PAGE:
The fix fortunately is relatively easy and is shown below: as supplied, the connecting pin is peened over at both ends to stop it falling out.  So to turn around the hasp:

1. File off the peening on one end.

2. Using a drift ( an old drill bit of the same diameter as the pin will do) knock out the pin as shown in picture two.

3. Turn the screwed section of the hasp around as shown in the final picture and place your drift back in to line up the assembly.

4. Simply knock the pin back in (which will punch the locating drift back out).

5. Peen the filed end of the pin back over ( in other words mushroom the head of the pin) with a hammer.

This is our fault for not spotting it on some sets of hardware. We have had our blacksmith clapped in the stocks and are pelting him with rotten eggs as I write…



-Paul Mayon

August 4th 1914

WW1 german workshop

“Those who cannot remember the past are condemned to repeat it”  George Santayana

The lights began to go out all over Europe on June 28th 1914 with the assassination of Archduke Franz Ferdinand in Sarajevo. By July 28th the European continent was at war and, one hundred years ago today, the darkness arrived on the shores of this island as war was declared between The British Empire and Imperial Germany.

Why am I telling you this? Well, because my other affliction apart from woodworking is early twentieth century history, the events that led to World War One and its aftermath. In particular I am interested in early aviation: It was the engineers and the woodworkers of the time that made early flight possible. The fragile airframes of the early part of the war were almost entirely made from wooden frames that were held together with wire and covered in linen. Many industries on both sides of the conflict, including the furniture trade, turned their facilities and the skills of their craftsmen over to production of these new machines of war. Companies such as HH Martyn (below) who originally made the fixtures, fittings and furniture for luxury liners suddenly became aircraft manufacturers.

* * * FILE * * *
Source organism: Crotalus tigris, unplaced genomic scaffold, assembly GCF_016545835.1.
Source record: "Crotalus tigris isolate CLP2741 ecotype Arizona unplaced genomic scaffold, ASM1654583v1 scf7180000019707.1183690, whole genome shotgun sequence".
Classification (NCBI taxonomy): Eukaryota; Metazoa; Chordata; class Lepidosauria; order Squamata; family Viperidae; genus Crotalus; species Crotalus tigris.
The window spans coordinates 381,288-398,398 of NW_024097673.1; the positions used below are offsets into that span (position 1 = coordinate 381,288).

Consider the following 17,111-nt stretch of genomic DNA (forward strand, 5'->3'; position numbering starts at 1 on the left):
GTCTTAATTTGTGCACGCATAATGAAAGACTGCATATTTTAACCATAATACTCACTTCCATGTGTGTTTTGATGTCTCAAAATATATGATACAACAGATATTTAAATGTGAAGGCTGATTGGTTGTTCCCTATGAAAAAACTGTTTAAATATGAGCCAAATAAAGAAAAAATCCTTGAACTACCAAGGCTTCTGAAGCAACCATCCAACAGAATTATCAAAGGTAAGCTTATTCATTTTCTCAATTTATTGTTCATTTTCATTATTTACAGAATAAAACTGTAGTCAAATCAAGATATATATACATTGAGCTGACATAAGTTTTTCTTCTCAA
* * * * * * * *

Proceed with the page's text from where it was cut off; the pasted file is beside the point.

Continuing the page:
HH Martyn HH Martyn02

The learning curve was brutal and lessons were paid for in the lives of aircrew lost. The forces placed upon delicate flying surfaces were not well understood and lessons on the effects of both battle damage and weather on wood, glue, metal and fabric were painstakingly learned failure by failure.

Wing fail

Even as early as 1915 the technology had begun to mature with a reduction in the woodworking skills applied to  these fast-developing machines of war and an increase in repeatable industrialised processes. Where possible many joints applied to early Royal Aircraft Factory BE2c scouts were therefore reinforced with metal brackets (shown below) – a technique used by Allied aircraft manufacturers through to the war’s end and beyond.


The designers emlpoyed by the Central Powers took a different route: Ever innovative, the German Roland company’s D.VI featured a highly streamlined fuselage constructed from overlapping plywood ‘planks’ in a manner similar to ‘clinker built’ boats. In contrast the Albatros Flugzeugwerke began building what were effectively early wooden monocoque structures (below).

Albatros DI

Albatros D1 2

With the recent surge in interest due to the conflict’s centenary, the activities of many woodworkers who are bringing some of these fragile and dangerous machines back to life is being recognised. They range from lone woodworkers working in a garage to huge commercial operations.


Nick Caudwell in Australia (above) has spent nine years recreating a late war Sopwith Snipe from nothing but the period Sopwith drawings. Koloman Mayrhofer and Eberhard Fritsch have spent thousands of hours handcrafting the structure of an Albatros D.III (below, which flew for the first time in 2012).


Surely the most impressive of these efforts however is the operation put together by Sir Peter Jackson the film director who, due to his obsession with the period and vast resources has recreated many of the aircraft of the time through his company ‘The Vintage Aviator’ (TVAL).

Albatros DV

Mostly, the craftsmen who work at TVAL did not, like the lone builders before them, have anything other than the imperfect and often incomplete drawings of the machines of the time to go by. But, as a result of a huge effort, this endeavour is probably unique within the world aviation community due to the fact that it solely manufactures aircraft from the 1914-1918 period. TVAL work under strict Civil Aviation Authority mandates, codes and systems for their methods of construction and operation; Safety is paramount.